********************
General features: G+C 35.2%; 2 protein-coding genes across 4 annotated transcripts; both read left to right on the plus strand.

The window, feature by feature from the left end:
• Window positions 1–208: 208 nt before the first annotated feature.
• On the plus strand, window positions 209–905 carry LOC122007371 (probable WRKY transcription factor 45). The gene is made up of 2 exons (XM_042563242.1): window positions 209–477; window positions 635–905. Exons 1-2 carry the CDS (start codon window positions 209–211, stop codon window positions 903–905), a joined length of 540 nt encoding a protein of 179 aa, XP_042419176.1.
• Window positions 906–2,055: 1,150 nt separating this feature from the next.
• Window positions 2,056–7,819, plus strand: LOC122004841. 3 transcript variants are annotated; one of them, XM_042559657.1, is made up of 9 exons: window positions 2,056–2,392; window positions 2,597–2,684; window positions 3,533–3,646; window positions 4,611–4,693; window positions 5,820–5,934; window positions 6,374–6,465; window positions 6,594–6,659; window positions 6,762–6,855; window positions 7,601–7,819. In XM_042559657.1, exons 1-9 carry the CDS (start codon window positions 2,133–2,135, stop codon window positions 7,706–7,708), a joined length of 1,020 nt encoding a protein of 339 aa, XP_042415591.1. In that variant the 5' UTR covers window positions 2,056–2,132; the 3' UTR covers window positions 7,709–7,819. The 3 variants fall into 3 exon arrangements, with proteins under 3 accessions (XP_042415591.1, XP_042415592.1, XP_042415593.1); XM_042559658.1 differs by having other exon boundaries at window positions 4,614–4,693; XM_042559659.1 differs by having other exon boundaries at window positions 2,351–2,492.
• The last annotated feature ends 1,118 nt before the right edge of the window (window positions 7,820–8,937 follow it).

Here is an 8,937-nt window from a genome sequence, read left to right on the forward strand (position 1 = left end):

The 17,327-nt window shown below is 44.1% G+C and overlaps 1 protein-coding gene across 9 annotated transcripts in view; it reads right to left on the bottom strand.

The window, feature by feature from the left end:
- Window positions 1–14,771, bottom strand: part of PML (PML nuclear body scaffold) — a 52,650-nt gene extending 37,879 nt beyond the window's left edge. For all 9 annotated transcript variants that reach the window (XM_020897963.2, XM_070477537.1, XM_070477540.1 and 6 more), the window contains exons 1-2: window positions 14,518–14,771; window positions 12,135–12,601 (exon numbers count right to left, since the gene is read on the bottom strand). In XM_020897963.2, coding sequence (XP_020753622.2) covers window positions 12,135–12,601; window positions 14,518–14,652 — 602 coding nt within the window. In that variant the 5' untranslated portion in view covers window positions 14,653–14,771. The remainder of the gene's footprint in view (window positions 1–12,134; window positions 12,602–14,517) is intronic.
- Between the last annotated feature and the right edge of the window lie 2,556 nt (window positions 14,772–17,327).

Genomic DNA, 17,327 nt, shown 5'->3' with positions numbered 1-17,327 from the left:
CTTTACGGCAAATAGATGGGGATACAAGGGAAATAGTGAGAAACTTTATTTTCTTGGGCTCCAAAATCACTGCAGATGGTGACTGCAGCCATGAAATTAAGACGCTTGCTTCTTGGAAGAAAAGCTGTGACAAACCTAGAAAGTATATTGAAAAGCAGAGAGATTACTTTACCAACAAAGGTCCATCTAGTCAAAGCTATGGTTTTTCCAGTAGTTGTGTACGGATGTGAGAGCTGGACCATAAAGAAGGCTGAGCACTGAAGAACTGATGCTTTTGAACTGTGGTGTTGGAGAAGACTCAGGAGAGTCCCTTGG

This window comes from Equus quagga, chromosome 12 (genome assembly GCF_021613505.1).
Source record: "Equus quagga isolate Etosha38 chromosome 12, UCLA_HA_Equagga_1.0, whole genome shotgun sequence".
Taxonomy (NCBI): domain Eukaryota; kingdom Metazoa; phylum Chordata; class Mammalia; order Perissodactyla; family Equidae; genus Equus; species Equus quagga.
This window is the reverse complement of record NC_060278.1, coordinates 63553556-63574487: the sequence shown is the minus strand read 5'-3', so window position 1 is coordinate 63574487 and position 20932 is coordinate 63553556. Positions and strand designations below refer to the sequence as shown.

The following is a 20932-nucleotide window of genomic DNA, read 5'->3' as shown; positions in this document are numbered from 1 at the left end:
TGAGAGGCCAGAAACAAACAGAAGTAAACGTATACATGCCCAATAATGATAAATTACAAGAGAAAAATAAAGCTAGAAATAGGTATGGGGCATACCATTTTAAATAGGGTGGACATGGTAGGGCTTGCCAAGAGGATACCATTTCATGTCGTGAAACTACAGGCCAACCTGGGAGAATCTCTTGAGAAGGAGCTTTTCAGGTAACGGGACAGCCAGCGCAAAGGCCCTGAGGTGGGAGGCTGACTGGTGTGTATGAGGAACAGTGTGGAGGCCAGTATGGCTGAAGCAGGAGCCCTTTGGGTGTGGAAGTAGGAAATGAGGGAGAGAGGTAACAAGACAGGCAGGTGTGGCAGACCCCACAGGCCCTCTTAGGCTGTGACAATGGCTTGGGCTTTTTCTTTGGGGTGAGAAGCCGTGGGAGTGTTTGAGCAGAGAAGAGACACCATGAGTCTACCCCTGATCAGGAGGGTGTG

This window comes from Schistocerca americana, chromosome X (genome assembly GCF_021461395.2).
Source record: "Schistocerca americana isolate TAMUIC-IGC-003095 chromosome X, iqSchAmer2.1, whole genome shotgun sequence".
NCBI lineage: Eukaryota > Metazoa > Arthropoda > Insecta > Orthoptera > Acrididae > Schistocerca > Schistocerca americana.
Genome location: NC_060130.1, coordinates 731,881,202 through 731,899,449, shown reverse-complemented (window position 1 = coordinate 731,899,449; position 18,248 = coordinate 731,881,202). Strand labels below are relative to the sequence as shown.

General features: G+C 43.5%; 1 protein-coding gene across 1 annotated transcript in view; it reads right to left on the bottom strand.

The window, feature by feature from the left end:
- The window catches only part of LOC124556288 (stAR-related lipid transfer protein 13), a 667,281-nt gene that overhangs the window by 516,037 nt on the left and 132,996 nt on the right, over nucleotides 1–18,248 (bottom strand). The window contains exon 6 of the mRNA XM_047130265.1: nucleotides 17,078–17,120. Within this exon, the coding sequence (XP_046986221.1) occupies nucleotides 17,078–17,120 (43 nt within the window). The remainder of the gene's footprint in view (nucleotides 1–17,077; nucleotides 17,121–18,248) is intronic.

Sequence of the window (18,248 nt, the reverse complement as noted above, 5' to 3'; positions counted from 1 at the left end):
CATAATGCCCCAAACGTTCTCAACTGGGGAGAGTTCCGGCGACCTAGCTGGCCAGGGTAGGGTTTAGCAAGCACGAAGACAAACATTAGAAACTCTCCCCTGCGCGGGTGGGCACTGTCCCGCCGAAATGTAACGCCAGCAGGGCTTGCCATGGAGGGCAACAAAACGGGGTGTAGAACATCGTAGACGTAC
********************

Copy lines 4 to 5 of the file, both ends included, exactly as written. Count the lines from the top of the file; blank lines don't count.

• On the plus strand, window positions 209–905 carry LOC122007371 (probable WRKY transcription factor 45). The gene is made up of 2 exons (XM_042563242.1): window positions 209–477; window positions 635–905. Exons 1-2 carry the CDS (start codon window positions 209–211, stop codon window positions 903–905), a joined length of 540 nt encoding a protein of 179 aa, XP_042419176.1.
• Window positions 906–2,055: 1,150 nt separating this feature from the next.